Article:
Conflict within the context of learning is an opportunity not just to speak about civics and civil discourse, but to actually practice it. Not just to speak about restorative justice, but to struggle through it. Not just to theorize about right and wrong, but to wrestle with its embodied meaning for us as human beings.
So, as you develop your curriculum for the upcoming year, schedule some room for ambiguity. Give students a chance to decide what stories they want to follow. Learn what matters to your community. Make a few predictions about issues that you think will become increasingly important. And then, over the course of the year, get to know the people involved. Research the places, the histories, the futures. Help students see the connections between the content you are studying and the events unfolding around them.
Situate your classroom in the world and dwell there. Let the world matter long enough to matter.
Guest Post by: Dan Thalkar (@dthalkar) Humanities Teacher in Los Angeles, CA
To kick off a new school year, the Kiddom Success Team has put together some recommendations to help you get the most out of Kiddom and start the semester strong. These tips and tricks will help you and your students engage and get ready to tackle another year!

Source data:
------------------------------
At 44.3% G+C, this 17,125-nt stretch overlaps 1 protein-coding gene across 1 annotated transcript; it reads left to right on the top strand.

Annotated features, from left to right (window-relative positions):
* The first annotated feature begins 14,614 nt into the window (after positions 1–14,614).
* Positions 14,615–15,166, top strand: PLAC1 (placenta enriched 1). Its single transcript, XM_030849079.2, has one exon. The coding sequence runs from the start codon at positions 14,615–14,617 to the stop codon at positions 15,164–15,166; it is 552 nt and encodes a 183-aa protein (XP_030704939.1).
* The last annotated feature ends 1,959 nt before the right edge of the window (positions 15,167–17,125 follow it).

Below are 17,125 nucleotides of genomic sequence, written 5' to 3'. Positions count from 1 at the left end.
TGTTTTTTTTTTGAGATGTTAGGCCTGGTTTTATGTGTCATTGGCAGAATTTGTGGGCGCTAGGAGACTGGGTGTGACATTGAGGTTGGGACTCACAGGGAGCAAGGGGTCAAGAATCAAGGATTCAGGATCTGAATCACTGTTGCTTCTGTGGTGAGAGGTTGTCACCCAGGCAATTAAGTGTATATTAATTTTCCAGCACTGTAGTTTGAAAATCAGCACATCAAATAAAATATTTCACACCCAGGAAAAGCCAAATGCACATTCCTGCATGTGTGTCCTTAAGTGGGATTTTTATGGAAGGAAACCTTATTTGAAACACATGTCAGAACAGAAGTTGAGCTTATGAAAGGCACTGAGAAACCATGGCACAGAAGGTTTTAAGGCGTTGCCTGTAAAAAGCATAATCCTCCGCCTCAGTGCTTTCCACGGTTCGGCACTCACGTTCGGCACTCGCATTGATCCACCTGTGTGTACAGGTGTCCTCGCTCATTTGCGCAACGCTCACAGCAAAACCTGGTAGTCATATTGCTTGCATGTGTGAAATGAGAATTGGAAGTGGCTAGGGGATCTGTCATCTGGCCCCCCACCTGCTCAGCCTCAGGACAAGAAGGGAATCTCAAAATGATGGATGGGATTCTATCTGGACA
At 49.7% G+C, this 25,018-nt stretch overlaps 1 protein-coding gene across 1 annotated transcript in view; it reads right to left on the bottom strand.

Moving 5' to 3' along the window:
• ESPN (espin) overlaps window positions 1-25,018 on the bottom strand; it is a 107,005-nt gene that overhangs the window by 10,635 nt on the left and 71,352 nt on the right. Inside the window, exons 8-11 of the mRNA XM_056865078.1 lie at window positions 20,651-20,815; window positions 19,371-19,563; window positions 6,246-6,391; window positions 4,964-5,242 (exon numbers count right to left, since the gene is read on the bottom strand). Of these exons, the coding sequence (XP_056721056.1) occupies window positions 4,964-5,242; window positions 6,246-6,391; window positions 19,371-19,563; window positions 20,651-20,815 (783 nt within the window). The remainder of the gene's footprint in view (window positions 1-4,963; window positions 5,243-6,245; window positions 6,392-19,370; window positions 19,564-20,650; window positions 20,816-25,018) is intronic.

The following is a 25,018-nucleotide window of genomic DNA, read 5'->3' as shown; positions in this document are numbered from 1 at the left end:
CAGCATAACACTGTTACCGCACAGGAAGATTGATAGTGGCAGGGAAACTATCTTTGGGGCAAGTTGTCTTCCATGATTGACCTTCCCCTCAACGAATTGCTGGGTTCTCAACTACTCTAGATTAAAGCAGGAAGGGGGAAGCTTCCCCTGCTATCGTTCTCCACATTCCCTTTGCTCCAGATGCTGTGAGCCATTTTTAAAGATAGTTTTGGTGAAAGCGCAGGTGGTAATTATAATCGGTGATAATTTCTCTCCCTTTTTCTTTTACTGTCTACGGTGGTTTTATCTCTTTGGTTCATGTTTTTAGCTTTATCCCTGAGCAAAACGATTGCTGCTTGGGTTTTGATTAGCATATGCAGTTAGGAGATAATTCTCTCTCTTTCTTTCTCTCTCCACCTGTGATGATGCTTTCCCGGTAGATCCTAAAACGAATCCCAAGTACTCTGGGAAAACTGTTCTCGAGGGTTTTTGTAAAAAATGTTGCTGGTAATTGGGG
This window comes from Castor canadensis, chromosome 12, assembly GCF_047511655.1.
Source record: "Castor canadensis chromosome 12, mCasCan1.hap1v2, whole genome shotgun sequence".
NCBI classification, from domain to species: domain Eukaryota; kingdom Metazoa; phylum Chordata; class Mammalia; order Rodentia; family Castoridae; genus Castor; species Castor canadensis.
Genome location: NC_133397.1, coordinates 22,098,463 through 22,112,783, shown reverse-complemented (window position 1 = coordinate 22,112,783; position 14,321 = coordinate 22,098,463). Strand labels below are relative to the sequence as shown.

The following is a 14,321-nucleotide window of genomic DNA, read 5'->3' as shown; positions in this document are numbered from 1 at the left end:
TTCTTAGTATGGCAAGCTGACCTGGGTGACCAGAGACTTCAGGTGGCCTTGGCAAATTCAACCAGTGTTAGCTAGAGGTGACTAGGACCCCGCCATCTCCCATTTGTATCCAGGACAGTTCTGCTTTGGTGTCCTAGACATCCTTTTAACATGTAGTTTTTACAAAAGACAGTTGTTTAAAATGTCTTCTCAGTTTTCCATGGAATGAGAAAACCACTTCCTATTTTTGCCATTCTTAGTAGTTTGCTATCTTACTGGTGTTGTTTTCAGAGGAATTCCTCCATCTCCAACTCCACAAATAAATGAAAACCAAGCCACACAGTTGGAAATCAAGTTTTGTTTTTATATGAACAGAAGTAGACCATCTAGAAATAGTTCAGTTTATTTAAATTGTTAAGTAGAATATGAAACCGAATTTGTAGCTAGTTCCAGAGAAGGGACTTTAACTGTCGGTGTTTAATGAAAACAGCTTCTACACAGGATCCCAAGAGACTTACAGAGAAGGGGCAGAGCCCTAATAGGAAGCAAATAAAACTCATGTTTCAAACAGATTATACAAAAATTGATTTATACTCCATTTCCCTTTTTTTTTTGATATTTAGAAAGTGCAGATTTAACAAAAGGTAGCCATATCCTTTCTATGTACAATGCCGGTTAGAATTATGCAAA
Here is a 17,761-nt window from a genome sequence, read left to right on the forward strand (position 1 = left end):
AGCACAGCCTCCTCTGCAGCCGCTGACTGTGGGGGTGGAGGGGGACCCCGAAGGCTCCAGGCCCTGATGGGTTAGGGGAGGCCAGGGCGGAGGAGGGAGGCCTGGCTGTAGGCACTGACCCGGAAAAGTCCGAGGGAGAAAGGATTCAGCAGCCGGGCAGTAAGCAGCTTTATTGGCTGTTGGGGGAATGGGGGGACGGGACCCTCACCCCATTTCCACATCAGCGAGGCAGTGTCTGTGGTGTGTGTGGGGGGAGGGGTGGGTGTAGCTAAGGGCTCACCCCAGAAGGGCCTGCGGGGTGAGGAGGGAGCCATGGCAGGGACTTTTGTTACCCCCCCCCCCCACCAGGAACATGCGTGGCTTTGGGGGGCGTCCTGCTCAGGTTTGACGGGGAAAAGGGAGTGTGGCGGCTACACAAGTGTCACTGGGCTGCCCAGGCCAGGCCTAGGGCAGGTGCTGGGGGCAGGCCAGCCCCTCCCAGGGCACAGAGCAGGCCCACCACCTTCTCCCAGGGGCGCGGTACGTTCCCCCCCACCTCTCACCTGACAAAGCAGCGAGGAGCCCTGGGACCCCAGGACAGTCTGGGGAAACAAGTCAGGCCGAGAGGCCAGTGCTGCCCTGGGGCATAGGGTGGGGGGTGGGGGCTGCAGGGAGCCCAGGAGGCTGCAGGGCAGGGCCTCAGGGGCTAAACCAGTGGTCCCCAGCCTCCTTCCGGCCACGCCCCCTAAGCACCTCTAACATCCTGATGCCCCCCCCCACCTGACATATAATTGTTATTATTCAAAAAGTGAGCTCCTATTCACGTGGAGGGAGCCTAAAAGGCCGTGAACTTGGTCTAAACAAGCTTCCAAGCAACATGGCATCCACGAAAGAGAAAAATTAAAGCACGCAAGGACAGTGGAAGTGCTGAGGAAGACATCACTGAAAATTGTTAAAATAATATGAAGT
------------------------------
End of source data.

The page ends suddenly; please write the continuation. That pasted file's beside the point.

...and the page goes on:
Tip #1: Create a Getting to Know You Survey
Investing time in getting to know your students early in the school year is essential for building strong relationships that allow students to take academic risks and encourage open, honest feedback.
Using our Google Drive integration, you can create a survey in Google Docs and share it with your students in Kiddom. They’ll each receive a private, personal copy organized automatically in a Kiddom folder in your Drive. Our assignment settings make it easy to share this without it counting towards a grade to ensure that students aren’t afraid to be honest.
You can also align your survey to any of the CASEL standards for social emotional learning — we suggest the competencies that measure Self-Awareness and Relationship Skills. Once students have submitted their responses, you can comment directly on the Google Doc or use Kiddom’s commenting features to start a dialogue that will last all year.
Tip #2: Make Every Assignment Unique…and Engaging!
It’s simple: When you give students meaningful, engaging assignments, they’ll appreciate the material, and they’ll appreciate you.
Bellwork, exit tickets, and other re-engagement activities can be crucial for retaining information, and Kiddom’s K-12 Library lets you easily offer exciting and engaging materials for all subjects. You can then use our Playlists to organize and store all of your saved videos, interactives, games, and more without hours of searching or planning. Your Playlists will be ready to go with a simple drag-and drop!